[show abstract][hide abstract] ABSTRACT: Little is known about the impact of pregnancy on response to highly active antiretroviral therapy (HAART) in sub-Saharan Africa. We examined the effect of incident pregnancy after HAART initiation on clinical response to HAART.
We evaluated a prospective clinical cohort of adult women initiating HAART in Johannesburg, South Africa between 1 April 2004 and 31 March 2011, and followed up until an event, transfer, drop-out, or administrative end of follow-up on 30 September 2011. Women over age 45 and women who were pregnant at HAART initiation were excluded from the study. Main exposure was having experienced pregnancy after HAART initiation; main outcome was death and (separately) death or new AIDS event. We calculated adjusted hazard ratios (HRs) and 95% confidence limits (CL) using marginal structural Cox proportional hazards models.
The study included 7,534 women, and 20,813 person-years of follow-up; 918 women had at least one recognized pregnancy during follow-up. For death alone, the weighted (adjusted) HR was 0.84 (95% CL 0.44, 1.60). Sensitivity analyses confirmed main results, and results were similar for analysis of death or new AIDS event. Incident pregnancy was associated with a substantially reduced hazard of drop-out (HR = 0.62, 95% CL 0.51, 0.75).
Recognized incident pregnancy after HAART initiation was not associated with increases in hazard of clinical events, but was associated with a decreased hazard of drop-out. High rates of pregnancy after initiation of HAART may point to a need to better integrate family planning services into clinical care for HIV-infected women.
PLoS ONE 01/2013; 8(3):e58117. · 3.73 Impact Factor
[show abstract][hide abstract] ABSTRACT: OBJECTIVE:: Recent studies have raised concerns about a change in rates of pregnancy among HIV-negative women exposed to tenofovir.Here, our objective was todetermine among HIV-positive women whether use of tenofovir at HAART initiation or thereafter is associated with subsequent changes in incidence of pregnancy. DESIGN:: Analysis of prospectively collected clinical data. METHODS:: We used Cox proportional hazards models and logistic regression to estimate hazard ratios and odds-ratios for the association of baseline tenofovir use and time to first incident pregnancy. We used marginal structural Cox models to estimate hazard ratios for the association of current tenofovir use and time to first incident pregnancy. RESULTS:: We studied 7,275 women, of whom 1,199 were initiated on tenofovir-based HAART regimens, and who experienced a total of 894 pregnancies in 17,200 person-years of follow-up. Analyses showed slight reductions in hazards of pregnancy among women who used tenofovir, but without sufficient precision to draw strong conclusions. Sensitivity analyses confirmed main results. CONCLUSIONS:: Tenofovir may be associated with a lower hazard or rate of pregnancy in women receiving HAART. However, conclusions are limited by low precision, the observational nature of the data, and possible uncontrolled confounding by temporal trends in contraception use and other factors.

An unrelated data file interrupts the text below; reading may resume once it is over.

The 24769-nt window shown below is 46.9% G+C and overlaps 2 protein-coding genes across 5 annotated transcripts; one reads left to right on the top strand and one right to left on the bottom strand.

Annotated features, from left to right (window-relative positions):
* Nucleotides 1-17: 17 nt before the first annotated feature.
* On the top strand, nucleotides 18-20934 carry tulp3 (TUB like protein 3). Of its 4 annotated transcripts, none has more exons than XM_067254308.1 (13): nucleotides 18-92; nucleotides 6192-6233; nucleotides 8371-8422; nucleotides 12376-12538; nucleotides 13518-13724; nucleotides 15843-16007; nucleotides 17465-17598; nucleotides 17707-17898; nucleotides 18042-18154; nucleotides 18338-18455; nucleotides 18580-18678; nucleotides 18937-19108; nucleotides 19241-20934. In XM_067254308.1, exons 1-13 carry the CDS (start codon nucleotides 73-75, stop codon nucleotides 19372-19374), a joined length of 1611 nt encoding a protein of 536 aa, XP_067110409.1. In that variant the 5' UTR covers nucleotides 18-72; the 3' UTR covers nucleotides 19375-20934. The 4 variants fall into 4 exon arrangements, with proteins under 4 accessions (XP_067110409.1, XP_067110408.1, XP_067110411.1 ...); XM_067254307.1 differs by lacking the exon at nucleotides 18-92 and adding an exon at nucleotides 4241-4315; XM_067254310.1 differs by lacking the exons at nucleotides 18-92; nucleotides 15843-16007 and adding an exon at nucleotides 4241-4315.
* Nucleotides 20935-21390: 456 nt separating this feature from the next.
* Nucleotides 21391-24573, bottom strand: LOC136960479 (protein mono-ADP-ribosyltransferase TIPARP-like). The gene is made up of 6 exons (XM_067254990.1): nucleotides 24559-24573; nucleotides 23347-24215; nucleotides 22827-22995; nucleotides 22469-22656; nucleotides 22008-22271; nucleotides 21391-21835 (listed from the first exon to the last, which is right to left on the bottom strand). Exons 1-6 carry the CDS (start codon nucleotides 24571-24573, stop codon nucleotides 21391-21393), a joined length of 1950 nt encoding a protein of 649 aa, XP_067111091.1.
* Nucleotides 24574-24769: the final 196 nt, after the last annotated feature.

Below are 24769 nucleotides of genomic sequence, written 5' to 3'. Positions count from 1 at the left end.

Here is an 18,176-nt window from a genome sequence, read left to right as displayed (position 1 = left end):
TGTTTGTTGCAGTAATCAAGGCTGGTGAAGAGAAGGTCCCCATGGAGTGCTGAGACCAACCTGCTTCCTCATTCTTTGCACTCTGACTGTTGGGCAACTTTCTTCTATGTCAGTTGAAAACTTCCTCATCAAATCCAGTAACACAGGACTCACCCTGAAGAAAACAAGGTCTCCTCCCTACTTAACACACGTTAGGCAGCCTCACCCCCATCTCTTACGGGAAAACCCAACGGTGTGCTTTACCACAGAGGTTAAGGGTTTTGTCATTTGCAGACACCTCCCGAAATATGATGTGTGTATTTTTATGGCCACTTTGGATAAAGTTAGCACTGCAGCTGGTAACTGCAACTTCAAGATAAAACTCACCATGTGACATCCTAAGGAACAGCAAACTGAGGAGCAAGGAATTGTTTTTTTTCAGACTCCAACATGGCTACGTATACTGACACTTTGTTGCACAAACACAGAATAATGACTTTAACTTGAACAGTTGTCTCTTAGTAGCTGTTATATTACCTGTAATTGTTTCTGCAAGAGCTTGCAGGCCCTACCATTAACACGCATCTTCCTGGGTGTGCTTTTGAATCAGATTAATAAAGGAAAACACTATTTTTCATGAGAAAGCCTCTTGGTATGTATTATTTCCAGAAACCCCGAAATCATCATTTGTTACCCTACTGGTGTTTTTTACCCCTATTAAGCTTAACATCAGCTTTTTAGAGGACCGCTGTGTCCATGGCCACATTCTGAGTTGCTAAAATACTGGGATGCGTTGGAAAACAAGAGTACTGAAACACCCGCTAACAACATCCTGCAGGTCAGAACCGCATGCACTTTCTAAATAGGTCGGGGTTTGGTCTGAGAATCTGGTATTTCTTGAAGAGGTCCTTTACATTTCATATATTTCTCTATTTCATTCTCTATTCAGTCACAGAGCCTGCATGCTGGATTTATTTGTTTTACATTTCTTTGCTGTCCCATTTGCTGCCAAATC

AIDS (London, England) 08/2012; · 4.91 Impact Factor
[show abstract][hide abstract] ABSTRACT: Peripheral neuropathy (PN) is associated with advanced HIV disease and may be a complication of antiretroviral therapy (ART) or anti-tuberculosis (TB) drugs, specifically isoniazid (INH). The effect of non-ART-drug-related PN on treatment outcomes is yet to be determined. We analysed prospectively collected cohort data for HIV-infected ART-naive adults initiating ART at the Themba Lethu Clinic, Johannesburg, South Africa from June 2004 to June 2009. Patients who presented with signs and symptoms of numbness or dysesthesia prior to initiation of ART were defined as having PN. Cox proportional hazard models were used to estimate the effect of PN alone (HIV-related PN) or PN with a history of INH use (TB-related PN) on mortality, lost to follow-up (LTFU), persistent and recurrent PN by 12 months of follow-up. Of the 9,399 patients initiating ART, 3.9 % had HIV-related PN while a further 1.8 % had TB-related PN. Patients with PN did not have a significantly higher risk of mortality compared to those without PN (hazard ratio (HR) 1.17 95 % CI 0.92-1.49). Patients with TB-related PN were less likely to be LTFU by 12 months (HR 0.65 95 % CI 0.44-0.97) compared to those without PN. Patients with HIV-related PN were at increased risk of persistent PN at 3 months post-ART initiation. Patients with HIV-related PN had a similar risk of recurrent PN compared to those with TB-related PN (HR 1.28 95 % CI 0.72-2.27). We demonstrate that patients with PN at initiation of ART present with advanced HIV disease. Completion of TB treatment may reduce the risk of persistent PN in patients with TB-related PN. Use of HIV drugs, even neurotoxic ones, may overall limit neuropathy.